Time Out says
This teeny patisserie right on the corner of Cihangir Caddesi is the first venture by owner Burcu Soydan into the eating and drinking sector. And since profit margins are a thing of secondary importance to her, D’Oret is as genuine as a baked goods shop comes.
Despite having opened its doors only recently, D’Oret has already made itself some regulars, particularly among the more international residents of Cihangir who stop in to watch passersby from one of the three-four tables or do some daily shopping.
There’s a counter to the left of the entrance, with jars full of cookies lining its shelves, while the display window is full of pound cakes and other sweets. So if you happen to be seated facing this area, it’s almost inevitable that you’ll ask for a second plate before you’re even done with your first. Thankfully, though, the prices are quite affordable.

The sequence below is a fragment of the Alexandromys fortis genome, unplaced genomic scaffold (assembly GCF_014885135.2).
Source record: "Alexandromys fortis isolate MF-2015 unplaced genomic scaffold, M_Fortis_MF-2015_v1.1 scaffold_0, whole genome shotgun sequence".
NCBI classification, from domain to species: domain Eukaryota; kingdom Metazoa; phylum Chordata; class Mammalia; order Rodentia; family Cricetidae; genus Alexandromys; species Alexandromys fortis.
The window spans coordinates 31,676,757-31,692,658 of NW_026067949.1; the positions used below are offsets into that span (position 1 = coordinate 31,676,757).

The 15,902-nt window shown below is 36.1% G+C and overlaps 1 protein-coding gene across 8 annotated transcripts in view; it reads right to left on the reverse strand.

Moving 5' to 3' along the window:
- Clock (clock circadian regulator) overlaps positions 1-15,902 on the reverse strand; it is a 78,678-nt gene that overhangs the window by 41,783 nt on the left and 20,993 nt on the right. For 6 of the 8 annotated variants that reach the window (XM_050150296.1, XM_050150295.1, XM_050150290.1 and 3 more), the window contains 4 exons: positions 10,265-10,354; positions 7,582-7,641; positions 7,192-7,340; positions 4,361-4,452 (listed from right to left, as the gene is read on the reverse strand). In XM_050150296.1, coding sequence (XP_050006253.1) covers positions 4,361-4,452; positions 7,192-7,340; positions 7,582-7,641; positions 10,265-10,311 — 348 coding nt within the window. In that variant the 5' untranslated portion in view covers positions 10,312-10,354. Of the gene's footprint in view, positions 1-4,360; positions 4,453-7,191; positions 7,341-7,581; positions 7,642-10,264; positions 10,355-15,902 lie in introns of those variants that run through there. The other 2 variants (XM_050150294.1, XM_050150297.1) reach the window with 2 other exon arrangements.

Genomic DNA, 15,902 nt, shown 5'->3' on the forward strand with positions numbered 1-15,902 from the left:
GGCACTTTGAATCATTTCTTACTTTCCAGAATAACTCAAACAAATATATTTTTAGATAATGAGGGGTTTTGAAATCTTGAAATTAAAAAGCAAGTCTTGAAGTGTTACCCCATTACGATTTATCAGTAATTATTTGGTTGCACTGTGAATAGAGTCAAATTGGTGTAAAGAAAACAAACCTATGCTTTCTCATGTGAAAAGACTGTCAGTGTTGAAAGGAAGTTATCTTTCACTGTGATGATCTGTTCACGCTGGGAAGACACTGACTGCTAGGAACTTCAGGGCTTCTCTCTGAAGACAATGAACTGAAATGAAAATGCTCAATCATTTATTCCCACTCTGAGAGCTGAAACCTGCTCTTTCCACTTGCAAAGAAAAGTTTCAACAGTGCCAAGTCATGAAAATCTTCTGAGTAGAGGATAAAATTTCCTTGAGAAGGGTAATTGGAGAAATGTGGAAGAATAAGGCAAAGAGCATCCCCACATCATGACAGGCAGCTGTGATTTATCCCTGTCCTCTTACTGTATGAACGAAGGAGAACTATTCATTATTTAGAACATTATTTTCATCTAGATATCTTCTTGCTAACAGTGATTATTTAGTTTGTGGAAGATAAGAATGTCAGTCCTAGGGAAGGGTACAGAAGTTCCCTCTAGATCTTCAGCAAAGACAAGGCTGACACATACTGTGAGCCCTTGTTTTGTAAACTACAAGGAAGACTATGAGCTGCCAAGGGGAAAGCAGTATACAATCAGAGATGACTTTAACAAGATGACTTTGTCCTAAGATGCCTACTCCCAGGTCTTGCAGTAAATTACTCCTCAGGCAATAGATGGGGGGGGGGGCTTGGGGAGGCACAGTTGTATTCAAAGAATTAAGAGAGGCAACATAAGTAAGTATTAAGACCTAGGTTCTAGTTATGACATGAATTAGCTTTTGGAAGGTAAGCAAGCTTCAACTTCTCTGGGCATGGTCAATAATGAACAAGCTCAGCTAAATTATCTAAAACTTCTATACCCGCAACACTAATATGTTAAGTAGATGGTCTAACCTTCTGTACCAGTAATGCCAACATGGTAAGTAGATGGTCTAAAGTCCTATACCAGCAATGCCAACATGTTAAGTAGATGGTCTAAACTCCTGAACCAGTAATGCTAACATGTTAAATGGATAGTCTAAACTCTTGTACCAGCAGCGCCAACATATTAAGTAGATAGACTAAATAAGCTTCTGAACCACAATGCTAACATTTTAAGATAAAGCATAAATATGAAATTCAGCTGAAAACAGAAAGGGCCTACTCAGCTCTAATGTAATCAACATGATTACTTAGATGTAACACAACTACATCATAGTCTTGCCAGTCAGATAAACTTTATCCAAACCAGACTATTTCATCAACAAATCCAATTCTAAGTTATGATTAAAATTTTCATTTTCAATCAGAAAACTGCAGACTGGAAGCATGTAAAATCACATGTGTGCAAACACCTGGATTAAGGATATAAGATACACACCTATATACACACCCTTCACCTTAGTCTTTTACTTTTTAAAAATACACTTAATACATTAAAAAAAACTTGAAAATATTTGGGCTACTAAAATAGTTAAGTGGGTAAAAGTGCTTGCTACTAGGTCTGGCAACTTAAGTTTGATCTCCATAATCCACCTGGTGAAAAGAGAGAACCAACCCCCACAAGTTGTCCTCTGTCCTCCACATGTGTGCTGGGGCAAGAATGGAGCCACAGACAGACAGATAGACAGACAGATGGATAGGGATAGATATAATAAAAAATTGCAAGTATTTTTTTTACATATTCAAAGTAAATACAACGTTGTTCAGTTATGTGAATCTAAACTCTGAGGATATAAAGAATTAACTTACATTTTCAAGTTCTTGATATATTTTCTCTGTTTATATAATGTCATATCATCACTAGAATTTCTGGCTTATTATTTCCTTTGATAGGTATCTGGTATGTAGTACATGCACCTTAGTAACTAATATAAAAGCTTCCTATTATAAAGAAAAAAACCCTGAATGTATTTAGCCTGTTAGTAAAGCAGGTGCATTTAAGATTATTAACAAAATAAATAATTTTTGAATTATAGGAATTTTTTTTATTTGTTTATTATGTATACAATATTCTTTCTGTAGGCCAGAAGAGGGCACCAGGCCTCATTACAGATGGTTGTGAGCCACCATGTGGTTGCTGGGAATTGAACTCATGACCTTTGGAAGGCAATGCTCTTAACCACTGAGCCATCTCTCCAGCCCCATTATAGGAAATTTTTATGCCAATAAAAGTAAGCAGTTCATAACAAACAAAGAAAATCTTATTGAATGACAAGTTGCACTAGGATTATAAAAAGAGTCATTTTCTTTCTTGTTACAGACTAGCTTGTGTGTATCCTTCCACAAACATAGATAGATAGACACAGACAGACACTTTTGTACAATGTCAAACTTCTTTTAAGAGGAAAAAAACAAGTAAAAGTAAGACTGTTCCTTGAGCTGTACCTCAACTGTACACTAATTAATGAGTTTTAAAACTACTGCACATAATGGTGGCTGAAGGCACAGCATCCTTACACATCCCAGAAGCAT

An introduction for beginners: everything at D’Oret is handmade, and most of the baked goods use recipes that belong to Doret Hanım, an Izmir resident. Traces of Sephardic cuisine are easily felt. One of the most popular offerings here is the shortbread cookie with tahini (2.80 TL for 100 grams), whose fall-apart-in-your-mouth texture makes it a permanent fixture in those inviting cookie jars. The carrot cake is ideal for diners in search of something light, and we certainly recommend you try it with the ice-cold homemade lemonade. If you’re eyeing the profiteroles on the counter, however, here’s a tempting secret: the sauce has Nutella in it.
At 75 kuruş apiece, the savoury börekitaş with roasted eggplant (made with an authentic Sephardic recipe) could easily have you fooled into eating an entire tray. Another must-try flavour is the stuffed grape leaves in olive oil, sold in 100-gram packages that make it an ideal gift option. Since we visited D’Oret on an afternoon, we were unable to try the poğaça (savoury pastries), but the expression on the faces of the three people who dropped in to inquire about the poğaça was enough to let us know that we missed something big. We recommend you visit early one morning to get your fill – and while you’re there, try their homemade jams.